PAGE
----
The nurse was silent for a moment. “Why we’ve never had that request before,” she said. “Unfortunately, we don’t have Skype here, so no, I guess you can’t.”

“I miss her,” I said, tearing up. “Can you at least put the phone to her ear so she can hear my voice?”

“Our phones don’t reach that far,” she said warily.

The next morning, the newspapers were filled with news of Philip Seymour Hoffman’s drug overdose. But thankfully, unlike certain aging celebrities, my dog survived. I picked her up the next morning. She was definitely subdued. I couldn’t tell if her mood was pure melancholia or simply exhaustion from having spent the whole night being force fed charcoal. She seemed slimmer, probably due to the fact that she’d essentially undergone a canine colonic for the last 12 hours.

We passed the newly opened Dinosaur Barbeque on our way home. I debated stopping. Maybe Ivry wanted a side of ribs after her ordeal? Then I nixed the idea. It seemed the equivalent to bringing an alcoholic to a bar immediately after they’d been discharged from the Betty Ford center.

Ivry’s been home now for almost 48 hours. That first night, she was on doggie lockdown. She was only allowed to eat chicken and rice and I watched her like a hawk (although at one point I caved in and shared a chocolate chip cookie with her. I ate the chocolate chips, she ate the white parts.) The kids have been instructed to keep pantry doors closed and to no longer feed her from the table. The point is, whether the overdose was accidental or deliberate, the dog’s well on her way to becoming morbidly obese. This binge-until-you-burst mentality has got to stop.

Still, I can sympathize. As another middle aged woman going through some major life changes, I’m well aware of the urge to overeat when you’re feeling down in the dumps and stressed. I’m on my way to Salt Lake City for a work related trip now, but when I return Ivry and I are going on a cleanse. Plenty of fresh healthy food and long runs to keep our spirits up so we don’t self-medicate with tins of brownies or fresh baked cookies or bags of chocolate chips.

And if that doesn’t work, I’m sure there’s a canine 12 step program somewhere. Or doggie rehab.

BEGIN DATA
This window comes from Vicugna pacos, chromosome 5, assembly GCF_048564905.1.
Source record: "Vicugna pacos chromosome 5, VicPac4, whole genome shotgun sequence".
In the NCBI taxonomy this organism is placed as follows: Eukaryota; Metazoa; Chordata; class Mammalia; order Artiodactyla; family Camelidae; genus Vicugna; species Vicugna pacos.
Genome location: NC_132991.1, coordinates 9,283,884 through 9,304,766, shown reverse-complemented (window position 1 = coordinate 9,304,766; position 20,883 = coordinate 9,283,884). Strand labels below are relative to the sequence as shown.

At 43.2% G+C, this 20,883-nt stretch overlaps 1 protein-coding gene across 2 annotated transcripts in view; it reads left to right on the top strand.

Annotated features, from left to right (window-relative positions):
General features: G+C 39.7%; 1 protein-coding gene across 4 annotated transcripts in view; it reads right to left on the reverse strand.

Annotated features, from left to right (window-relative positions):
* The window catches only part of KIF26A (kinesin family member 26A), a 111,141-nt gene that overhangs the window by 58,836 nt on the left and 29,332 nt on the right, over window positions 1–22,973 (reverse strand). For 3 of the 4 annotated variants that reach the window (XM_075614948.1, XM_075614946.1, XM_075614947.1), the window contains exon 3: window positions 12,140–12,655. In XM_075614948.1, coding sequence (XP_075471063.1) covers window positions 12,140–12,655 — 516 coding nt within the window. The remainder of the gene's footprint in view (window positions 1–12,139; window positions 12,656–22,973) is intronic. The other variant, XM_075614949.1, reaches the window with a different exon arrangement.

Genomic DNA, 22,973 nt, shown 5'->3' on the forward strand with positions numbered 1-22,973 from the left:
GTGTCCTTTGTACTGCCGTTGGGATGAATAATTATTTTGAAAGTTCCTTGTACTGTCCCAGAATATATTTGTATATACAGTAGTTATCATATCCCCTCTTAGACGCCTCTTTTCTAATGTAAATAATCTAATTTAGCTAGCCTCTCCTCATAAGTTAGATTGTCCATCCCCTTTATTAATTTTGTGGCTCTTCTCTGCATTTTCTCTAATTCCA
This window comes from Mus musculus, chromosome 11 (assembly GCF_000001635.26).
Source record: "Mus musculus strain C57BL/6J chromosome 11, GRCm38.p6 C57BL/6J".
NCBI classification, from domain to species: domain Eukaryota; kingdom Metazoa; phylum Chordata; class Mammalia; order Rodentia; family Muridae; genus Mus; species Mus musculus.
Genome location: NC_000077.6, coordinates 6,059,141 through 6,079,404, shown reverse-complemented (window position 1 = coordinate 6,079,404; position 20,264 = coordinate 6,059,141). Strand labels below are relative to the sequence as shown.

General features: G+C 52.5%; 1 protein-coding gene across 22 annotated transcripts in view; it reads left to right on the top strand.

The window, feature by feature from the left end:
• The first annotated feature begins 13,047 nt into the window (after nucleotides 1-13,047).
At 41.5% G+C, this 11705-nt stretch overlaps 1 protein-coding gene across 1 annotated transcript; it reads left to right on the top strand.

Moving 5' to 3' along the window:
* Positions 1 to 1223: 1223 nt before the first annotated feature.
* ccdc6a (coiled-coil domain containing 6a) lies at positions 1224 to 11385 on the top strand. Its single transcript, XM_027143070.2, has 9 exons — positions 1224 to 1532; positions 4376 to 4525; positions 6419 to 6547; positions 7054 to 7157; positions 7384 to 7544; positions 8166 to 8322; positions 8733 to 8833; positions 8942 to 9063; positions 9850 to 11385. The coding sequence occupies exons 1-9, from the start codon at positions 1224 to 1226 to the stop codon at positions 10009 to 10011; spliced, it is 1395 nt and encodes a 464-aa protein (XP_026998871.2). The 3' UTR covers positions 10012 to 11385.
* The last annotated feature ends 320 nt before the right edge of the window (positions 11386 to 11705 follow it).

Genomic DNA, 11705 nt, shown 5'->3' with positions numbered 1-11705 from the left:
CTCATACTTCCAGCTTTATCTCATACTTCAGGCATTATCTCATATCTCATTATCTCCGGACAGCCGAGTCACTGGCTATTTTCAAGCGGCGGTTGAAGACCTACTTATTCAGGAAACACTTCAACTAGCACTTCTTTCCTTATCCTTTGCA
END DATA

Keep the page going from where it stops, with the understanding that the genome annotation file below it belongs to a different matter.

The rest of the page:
1. Glad Ivry is okay!! Sad to hear you are getting a divorce, hope things settle down soon for you all.

  2. I have read many of your posts and found them to be excellent and insightful. We can all learn a thing or two from them. I’ve certainly learned more about Down Syndrome (including the correct way to write it).

    However, I am truly surprised by some of the things in this post, particularly since you have in the past shown great sensitivity and concern, for example, about the use of certain words which are offensive to you and your family.

    Your post about your dog is inappropriate in several ways because of the way you essentially mock suicide and addictions, two very serious concerns in today’s society. You may have been trying to put a humorous spin on a stressful situation, and that is understandable. But I hope you will consider this in future writings, in the same way your readers now consider some of their words and actions having read your blog.

    • Hi Sky.

      Your points are well taken. I was writing it rather tongue in cheek but I do understand where you are coming from. I was not trying to mock suicide or addictions, as I have friends who have grappled with the latter. Thank you for taking the time to comment.

  3. There are people who get humor and irony and there are people who don’t. I, for one, would not want to hand over this world to the humorless and the “ultra politically correct” (even if pcness certainly is warrranted in some situations). Anyway, I just wanted to say I thoroughly enjoyed every word of your post!

  4. Dear MM,
    I “get humor.” If you re-read my post you’ll see I was surprised that this blogger in particular used phrases like “an apparent suicide attempt,” “canine 12 step program,” and “doggie rehab” when in past writings she has been very sensitive to words and their impact (and lack of humor) on others.
    The use of the R-word is as offensive to the blogger as suicide jokes are to me – I lost my mother this way after she took her own life following a long battle with depression.
    I don’t push political correctness. I can laugh as much as the next person. I guess I was surprised by the inconsistency and wanted to make Ms. Levine Sklar aware in as polite a manner as possible. I hope I achieved that.
    Thank you.

  5. Just read your hilariously funny article in the Ladies’ Home Journal. I had a dog just like Ivry, and your article brought back so many fond memories! You are a great writer, and I am looking forward to reading more from you!!
    Another doglover…..

  6. Hi Hallie,

    I’ve been reading some of your articles in particular one titled “Your Lungs. A users manual”, I loved it. I have asthma & COPD so the topic was very relevant . I only have between 22-30% lung capacity but still manage to compete in Ironman events. Next year I’m planning to come to New York to do your marathon. Thanks again .

    Russell Winwood